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Long-term forest degradation surpasses deforestation in the Brazilian Amazon

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Science  11 Sep 2020:
Vol. 369, Issue 6509, pp. 1378-1382
DOI: 10.1126/science.abb3021

Degradation exceeds deforestation

Forest degradation is a ubiquitous form of human disturbance of the forest landscape. Activities such as selective logging and extraction fall short of total deforestation but lead to loss of biomass and/or fragmentation. On the basis of remote sensing data at 30-meter spatial resolution, Matricardi et al. analyzed the extent of forest degradation across the entire Brazilian Amazon over a ∼22-year period up to 2014. They found that the extent and rate of forest degradation was equal to or greater than deforestation, which has important implications for carbon, biodiversity, and energy balance.

Science, this issue p. 1378

Abstract

Although deforestation rates in the Brazilian Amazon are well known, the extent of the area affected by forest degradation is a notable data gap, with implications for conservation biology, carbon cycle science, and international policy. We generated a long-term spatially quantified assessment of forest degradation for the entire Brazilian Amazon from 1992 to 2014. We measured and mapped the full range of activities that degrade forests and evaluated the relationship with deforestation. From 1992 to 2014, the total area of degraded forest was 337,427 square kilometers (km2), compared with 308,311 km2 that were deforested. Forest degradation is a separate and increasing form of forest disturbance, and the area affected is now greater than that due to deforestation.

Several international initiatives—such as the Aichi Biodiversity Targets in the Convention on Biological Diversity, REDD+ (Reducing Emissions from Deforestation and Forest Degradation) in the United Nations Convention on Climate Change, and the Bonn Challenge, which focuses on restoration of degraded forests—require information on the rate and extent of forest degradation (1, 2). Yet, degradation of forest ecosystems is perhaps one of the more challenging types of disturbances to measure and monitor. The rate and extent of forest degradation in the Brazilian Amazon (BA) is a key component of a national strategy for climate change mitigation and adaptation (3). One challenge with monitoring degradation is that it occurs within forests, leaving a standing stock of biomass and canopy cover that can make detection difficult. Forest degradation in the BA and elsewhere is caused by an array of agents or drivers, with greater or lesser degrees of poorly quantified interaction between drivers or with deforestation activities. Unlike deforestation, degradation events may reoccur with varying frequencies at the same location, sometimes several years later, and different types can spatially overlap.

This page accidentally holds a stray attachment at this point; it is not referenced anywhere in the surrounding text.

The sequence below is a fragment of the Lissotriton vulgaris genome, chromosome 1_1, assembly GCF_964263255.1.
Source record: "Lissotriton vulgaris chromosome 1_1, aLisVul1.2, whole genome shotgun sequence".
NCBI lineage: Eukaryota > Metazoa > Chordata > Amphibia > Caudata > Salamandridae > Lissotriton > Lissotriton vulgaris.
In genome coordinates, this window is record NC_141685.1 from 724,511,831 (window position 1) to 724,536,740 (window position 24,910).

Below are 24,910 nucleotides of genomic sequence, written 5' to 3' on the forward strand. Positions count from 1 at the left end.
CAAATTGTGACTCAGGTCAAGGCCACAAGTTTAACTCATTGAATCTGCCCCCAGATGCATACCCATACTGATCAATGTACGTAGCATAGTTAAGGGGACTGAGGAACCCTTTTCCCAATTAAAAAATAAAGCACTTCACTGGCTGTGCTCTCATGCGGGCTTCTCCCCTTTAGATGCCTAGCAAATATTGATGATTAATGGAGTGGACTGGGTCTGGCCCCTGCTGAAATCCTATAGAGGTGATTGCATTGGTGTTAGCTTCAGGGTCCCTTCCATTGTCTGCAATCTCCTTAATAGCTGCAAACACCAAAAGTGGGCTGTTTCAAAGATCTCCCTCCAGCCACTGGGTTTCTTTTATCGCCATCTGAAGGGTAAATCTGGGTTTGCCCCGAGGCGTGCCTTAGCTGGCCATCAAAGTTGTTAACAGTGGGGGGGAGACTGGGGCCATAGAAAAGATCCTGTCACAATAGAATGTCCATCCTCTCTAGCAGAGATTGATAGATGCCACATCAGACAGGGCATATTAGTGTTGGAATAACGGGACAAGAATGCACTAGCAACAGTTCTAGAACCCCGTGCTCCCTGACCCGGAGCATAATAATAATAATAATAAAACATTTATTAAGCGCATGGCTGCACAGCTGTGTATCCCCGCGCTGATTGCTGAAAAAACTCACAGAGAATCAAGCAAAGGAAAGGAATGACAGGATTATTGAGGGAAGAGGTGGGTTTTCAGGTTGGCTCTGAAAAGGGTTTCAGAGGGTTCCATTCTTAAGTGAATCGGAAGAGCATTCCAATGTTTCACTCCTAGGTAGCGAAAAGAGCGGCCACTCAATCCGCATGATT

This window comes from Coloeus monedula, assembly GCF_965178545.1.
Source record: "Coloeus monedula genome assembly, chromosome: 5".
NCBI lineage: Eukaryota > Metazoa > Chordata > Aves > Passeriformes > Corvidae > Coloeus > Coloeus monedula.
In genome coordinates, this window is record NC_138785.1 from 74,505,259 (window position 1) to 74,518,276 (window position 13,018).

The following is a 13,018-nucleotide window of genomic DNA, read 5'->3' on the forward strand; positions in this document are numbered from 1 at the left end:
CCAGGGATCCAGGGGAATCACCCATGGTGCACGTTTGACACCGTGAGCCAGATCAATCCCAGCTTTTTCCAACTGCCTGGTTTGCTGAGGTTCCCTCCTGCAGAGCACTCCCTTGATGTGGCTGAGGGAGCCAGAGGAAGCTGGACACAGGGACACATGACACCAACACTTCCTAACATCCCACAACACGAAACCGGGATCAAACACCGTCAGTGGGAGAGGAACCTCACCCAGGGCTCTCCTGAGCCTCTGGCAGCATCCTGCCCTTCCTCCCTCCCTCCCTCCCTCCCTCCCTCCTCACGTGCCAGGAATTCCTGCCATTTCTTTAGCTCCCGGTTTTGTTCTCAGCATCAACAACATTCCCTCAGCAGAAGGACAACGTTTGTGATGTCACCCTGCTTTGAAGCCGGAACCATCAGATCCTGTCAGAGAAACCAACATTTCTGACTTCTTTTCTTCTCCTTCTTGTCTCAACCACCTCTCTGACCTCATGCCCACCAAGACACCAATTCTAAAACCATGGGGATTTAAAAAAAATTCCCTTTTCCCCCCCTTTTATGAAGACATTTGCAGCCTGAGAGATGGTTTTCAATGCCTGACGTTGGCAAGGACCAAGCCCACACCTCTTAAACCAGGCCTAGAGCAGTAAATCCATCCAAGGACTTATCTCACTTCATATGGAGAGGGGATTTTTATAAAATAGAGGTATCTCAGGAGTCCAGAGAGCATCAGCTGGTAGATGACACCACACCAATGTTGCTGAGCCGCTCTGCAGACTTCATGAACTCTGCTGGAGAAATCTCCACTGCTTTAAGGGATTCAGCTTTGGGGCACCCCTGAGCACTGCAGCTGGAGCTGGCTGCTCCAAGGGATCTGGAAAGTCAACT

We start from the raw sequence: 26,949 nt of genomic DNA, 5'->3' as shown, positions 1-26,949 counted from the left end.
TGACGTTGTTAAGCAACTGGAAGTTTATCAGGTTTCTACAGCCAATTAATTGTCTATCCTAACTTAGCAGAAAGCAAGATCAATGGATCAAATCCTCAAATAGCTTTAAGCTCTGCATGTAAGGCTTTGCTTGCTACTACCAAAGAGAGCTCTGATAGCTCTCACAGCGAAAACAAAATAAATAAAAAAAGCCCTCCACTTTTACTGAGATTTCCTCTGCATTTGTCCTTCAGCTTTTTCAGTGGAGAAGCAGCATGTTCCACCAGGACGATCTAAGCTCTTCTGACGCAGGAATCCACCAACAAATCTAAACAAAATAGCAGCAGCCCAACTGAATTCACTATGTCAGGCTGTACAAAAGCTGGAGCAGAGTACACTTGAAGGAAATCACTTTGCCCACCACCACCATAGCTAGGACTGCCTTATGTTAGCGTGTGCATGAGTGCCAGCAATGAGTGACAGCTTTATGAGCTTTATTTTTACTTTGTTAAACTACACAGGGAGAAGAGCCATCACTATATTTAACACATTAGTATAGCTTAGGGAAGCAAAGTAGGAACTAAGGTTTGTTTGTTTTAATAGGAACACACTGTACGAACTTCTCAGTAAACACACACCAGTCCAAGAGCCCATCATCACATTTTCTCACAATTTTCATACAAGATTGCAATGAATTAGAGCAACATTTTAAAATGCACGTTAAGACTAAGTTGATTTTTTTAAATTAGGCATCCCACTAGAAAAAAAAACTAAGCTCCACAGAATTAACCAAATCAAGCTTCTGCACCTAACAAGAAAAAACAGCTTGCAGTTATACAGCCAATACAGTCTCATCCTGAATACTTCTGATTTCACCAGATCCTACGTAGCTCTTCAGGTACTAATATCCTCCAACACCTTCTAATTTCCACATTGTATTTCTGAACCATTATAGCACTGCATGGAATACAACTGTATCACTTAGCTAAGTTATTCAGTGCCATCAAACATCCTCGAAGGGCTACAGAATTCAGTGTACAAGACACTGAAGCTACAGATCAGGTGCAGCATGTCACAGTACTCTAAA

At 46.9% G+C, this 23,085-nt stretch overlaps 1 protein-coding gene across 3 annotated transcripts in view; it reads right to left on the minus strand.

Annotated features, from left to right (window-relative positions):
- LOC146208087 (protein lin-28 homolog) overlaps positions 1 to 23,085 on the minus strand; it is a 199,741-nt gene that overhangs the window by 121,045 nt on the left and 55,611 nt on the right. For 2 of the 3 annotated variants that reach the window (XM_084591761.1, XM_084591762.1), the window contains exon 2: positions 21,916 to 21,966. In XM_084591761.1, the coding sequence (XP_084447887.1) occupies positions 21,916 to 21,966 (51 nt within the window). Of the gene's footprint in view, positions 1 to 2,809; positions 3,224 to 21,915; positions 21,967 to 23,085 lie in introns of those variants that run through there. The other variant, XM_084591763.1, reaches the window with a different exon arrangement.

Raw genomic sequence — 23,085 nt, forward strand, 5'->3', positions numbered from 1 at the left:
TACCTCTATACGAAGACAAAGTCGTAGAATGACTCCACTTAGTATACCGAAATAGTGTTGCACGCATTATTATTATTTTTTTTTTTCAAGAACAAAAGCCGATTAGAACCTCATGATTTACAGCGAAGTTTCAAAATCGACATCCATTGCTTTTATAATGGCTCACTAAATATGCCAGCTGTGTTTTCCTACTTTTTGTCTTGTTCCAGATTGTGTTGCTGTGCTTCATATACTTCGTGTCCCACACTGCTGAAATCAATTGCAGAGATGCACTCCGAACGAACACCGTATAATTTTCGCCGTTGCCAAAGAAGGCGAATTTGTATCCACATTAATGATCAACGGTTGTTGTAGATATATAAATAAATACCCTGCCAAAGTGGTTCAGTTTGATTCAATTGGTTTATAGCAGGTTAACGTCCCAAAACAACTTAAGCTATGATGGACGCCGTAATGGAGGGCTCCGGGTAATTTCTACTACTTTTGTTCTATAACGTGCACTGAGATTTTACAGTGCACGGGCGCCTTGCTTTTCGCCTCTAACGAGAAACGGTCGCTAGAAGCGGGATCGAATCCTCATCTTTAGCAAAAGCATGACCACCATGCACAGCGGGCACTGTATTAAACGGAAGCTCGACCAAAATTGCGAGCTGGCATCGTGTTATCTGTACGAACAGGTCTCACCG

Fundamentally, forest degradation has been widely recognized as an important form of disturbance (46). However, previous efforts to measure and map degradation in the BA have focused on individual agents, such as logging (7), burned areas or active fires (8, 9), or fragmentation (10). Others have assessed degradation only indirectly; for instance, Baccini et al. (4) estimated carbon emissions from degradation as the difference between overall canopy damage and that attributed directly to deforestation (11). Other analyses have focused on specific sites or subregions (5) or on sampling in forest strata spatially associated with concentrated deforestation (12). In this analysis, our aim was to map the current BA-wide extent of forest ecosystems that have been degraded since 1992 and compare it with the area deforested. The analysis presented is a long-term (~23 years) BA-wide high-resolution spatial analysis, intended to reveal how degradation has changed in magnitude and geographic distribution and to measure its permanence in the landscape.